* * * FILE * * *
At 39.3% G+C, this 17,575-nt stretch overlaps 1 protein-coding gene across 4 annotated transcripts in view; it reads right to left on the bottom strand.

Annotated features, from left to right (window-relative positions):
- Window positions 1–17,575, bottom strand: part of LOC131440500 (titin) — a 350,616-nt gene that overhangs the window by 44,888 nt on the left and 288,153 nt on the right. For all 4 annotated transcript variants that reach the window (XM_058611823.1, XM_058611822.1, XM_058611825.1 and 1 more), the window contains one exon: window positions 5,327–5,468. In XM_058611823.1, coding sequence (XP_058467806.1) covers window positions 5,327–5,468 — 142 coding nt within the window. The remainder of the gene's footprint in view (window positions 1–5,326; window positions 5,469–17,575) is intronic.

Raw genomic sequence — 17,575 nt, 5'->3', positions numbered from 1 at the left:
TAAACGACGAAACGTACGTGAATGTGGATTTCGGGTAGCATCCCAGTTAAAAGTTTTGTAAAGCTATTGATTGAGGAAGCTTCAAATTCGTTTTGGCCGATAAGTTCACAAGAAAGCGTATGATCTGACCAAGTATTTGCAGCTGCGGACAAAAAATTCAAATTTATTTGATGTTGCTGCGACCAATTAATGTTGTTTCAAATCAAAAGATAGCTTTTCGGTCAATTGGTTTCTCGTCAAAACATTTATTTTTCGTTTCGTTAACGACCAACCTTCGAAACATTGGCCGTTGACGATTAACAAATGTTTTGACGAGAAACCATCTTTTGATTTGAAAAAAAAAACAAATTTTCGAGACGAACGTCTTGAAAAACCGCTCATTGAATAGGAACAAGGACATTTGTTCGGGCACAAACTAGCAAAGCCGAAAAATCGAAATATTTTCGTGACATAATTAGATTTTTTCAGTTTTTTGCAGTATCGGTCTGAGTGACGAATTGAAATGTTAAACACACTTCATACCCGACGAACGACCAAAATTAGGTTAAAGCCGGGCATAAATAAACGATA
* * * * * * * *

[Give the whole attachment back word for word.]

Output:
At 39.3% G+C, this 17,575-nt stretch overlaps 1 protein-coding gene across 4 annotated transcripts in view; it reads right to left on the bottom strand.

Annotated features, from left to right (window-relative positions):
- Window positions 1–17,575, bottom strand: part of LOC131440500 (titin) — a 350,616-nt gene that overhangs the window by 44,888 nt on the left and 288,153 nt on the right. For all 4 annotated transcript variants that reach the window (XM_058611823.1, XM_058611822.1, XM_058611825.1 and 1 more), the window contains one exon: window positions 5,327–5,468. In XM_058611823.1, coding sequence (XP_058467806.1) covers window positions 5,327–5,468 — 142 coding nt within the window. The remainder of the gene's footprint in view (window positions 1–5,326; window positions 5,469–17,575) is intronic.

Raw genomic sequence — 17,575 nt, 5'->3', positions numbered from 1 at the left:
TAAACGACGAAACGTACGTGAATGTGGATTTCGGGTAGCATCCCAGTTAAAAGTTTTGTAAAGCTATTGATTGAGGAAGCTTCAAATTCGTTTTGGCCGATAAGTTCACAAGAAAGCGTATGATCTGACCAAGTATTTGCAGCTGCGGACAAAAAATTCAAATTTATTTGATGTTGCTGCGACCAATTAATGTTGTTTCAAATCAAAAGATAGCTTTTCGGTCAATTGGTTTCTCGTCAAAACATTTATTTTTCGTTTCGTTAACGACCAACCTTCGAAACATTGGCCGTTGACGATTAACAAATGTTTTGACGAGAAACCATCTTTTGATTTGAAAAAAAAAACAAATTTTCGAGACGAACGTCTTGAAAAACCGCTCATTGAATAGGAACAAGGACATTTGTTCGGGCACAAACTAGCAAAGCCGAAAAATCGAAATATTTTCGTGACATAATTAGATTTTTTCAGTTTTTTGCAGTATCGGTCTGAGTGACGAATTGAAATGTTAAACACACTTCATACCCGACGAACGACCAAAATTAGGTTAAAGCCGGGCATAAATAAACGATA